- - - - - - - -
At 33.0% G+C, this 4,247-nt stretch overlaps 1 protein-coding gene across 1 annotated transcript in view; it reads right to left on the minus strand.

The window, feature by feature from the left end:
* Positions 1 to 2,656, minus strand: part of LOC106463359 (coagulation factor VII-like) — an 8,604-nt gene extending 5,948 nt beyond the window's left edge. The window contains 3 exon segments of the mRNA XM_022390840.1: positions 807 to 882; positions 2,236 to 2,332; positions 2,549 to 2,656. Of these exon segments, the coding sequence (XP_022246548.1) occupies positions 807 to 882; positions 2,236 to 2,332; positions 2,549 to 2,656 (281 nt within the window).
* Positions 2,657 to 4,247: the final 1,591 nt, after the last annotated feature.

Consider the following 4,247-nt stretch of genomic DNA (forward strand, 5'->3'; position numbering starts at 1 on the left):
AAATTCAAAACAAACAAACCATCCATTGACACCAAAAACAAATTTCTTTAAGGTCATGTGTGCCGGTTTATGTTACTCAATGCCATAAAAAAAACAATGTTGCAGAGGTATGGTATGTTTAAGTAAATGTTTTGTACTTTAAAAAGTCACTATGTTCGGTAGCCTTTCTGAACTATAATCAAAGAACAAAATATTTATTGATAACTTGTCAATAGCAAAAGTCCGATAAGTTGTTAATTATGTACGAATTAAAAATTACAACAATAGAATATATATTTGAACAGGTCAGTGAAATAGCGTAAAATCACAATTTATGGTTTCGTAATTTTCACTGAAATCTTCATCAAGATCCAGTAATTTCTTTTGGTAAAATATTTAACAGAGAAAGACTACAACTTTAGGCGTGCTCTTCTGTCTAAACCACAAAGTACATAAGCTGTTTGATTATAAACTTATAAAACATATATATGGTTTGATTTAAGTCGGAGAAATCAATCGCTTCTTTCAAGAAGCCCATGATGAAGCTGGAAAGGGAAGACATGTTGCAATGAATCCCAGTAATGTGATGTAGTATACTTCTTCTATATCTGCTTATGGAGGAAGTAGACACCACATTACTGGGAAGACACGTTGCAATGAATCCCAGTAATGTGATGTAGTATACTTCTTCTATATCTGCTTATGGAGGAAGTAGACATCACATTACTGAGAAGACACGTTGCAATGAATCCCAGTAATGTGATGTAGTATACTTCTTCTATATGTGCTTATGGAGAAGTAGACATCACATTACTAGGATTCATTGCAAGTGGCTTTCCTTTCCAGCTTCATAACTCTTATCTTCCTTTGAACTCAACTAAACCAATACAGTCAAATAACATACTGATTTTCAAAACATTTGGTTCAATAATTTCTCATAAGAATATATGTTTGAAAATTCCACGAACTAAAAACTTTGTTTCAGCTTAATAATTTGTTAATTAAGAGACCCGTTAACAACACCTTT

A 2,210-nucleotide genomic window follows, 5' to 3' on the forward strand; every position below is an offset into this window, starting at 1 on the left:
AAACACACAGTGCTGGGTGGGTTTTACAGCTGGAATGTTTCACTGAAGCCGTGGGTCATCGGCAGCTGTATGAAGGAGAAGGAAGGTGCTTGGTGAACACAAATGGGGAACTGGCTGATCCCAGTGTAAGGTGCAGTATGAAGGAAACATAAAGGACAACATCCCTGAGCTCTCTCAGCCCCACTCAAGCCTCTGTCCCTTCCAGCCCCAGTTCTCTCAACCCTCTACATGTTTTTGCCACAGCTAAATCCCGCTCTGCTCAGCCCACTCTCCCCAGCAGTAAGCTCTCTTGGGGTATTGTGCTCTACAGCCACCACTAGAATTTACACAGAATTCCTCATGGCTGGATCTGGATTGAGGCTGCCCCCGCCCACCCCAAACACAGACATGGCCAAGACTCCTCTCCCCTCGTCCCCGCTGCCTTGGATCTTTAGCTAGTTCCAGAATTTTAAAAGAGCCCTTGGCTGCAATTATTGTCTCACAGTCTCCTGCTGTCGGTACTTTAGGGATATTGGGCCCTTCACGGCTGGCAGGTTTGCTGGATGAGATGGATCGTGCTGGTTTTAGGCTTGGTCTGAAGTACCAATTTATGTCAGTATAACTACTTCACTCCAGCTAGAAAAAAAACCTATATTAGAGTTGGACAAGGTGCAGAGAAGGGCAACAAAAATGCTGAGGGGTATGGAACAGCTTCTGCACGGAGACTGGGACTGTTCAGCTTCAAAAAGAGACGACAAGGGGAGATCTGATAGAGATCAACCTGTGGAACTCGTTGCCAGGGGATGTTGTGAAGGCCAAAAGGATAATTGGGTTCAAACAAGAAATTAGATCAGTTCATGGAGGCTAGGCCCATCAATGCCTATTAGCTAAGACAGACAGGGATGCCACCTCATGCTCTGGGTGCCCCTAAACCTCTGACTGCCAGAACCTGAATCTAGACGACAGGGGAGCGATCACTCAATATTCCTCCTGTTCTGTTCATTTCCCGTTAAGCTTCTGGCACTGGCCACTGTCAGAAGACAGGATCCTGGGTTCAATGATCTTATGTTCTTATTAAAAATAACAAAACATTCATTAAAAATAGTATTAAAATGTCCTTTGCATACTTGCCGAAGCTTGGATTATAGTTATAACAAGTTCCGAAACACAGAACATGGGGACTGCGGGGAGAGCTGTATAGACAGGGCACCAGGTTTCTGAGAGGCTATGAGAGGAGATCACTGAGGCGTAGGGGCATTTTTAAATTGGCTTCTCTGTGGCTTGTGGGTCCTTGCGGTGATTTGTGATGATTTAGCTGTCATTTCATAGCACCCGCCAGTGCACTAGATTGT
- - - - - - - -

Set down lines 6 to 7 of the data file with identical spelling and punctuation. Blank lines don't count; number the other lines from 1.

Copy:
AAATTCAAAACAAACAAACCATCCATTGACACCAAAAACAAATTTCTTTAAGGTCATGTGTGCCGGTTTATGTTACTCAATGCCATAAAAAAAACAATGTTGCAGAGGTATGGTATGTTTAAGTAAATGTTTTGTACTTTAAAAAGTCACTATGTTCGGTAGCCTTTCTGAACTATAATCAAAGAACAAAATATTTATTGATAACTTGTCAATAGCAAAAGTCCGATAAGTTGTTAATTATGTACGAATTAAAAATTACAACAATAGAATATATATTTGAACAGGTCAGTGAAATAGCGTAAAATCACAATTTATGGTTTCGTAATTTTCACTGAAATCTTCATCAAGATCCAGTAATTTCTTTTGGTAAAATATTTAACAGAGAAAGACTACAACTTTAGGCGTGCTCTTCTGTCTAAACCACAAAGTACATAAGCTGTTTGATTATAAACTTATAAAACATATATATGGTTTGATTTAAGTCGGAGAAATCAATCGCTTCTTTCAAGAAGCCCATGATGAAGCTGGAAAGGGAAGACATGTTGCAATGAATCCCAGTAATGTGATGTAGTATACTTCTTCTATATCTGCTTATGGAGGAAGTAGACACCACATTACTGGGAAGACACGTTGCAATGAATCCCAGTAATGTGATGTAGTATACTTCTTCTATATCTGCTTATGGAGGAAGTAGACATCACATTACTGAGAAGACACGTTGCAATGAATCCCAGTAATGTGATGTAGTATACTTCTTCTATATGTGCTTATGGAGAAGTAGACATCACATTACTAGGATTCATTGCAAGTGGCTTTCCTTTCCAGCTTCATAACTCTTATCTTCCTTTGAACTCAACTAAACCAATACAGTCAAATAACATACTGATTTTCAAAACATTTGGTTCAATAATTTCTCATAAGAATATATGTTTGAAAATTCCACGAACTAAAAACTTTGTTTCAGCTTAATAATTTGTTAATTAAGAGACCCGTTAACAACACCTTT

A 2,210-nucleotide genomic window follows, 5' to 3' on the forward strand; every position below is an offset into this window, starting at 1 on the left: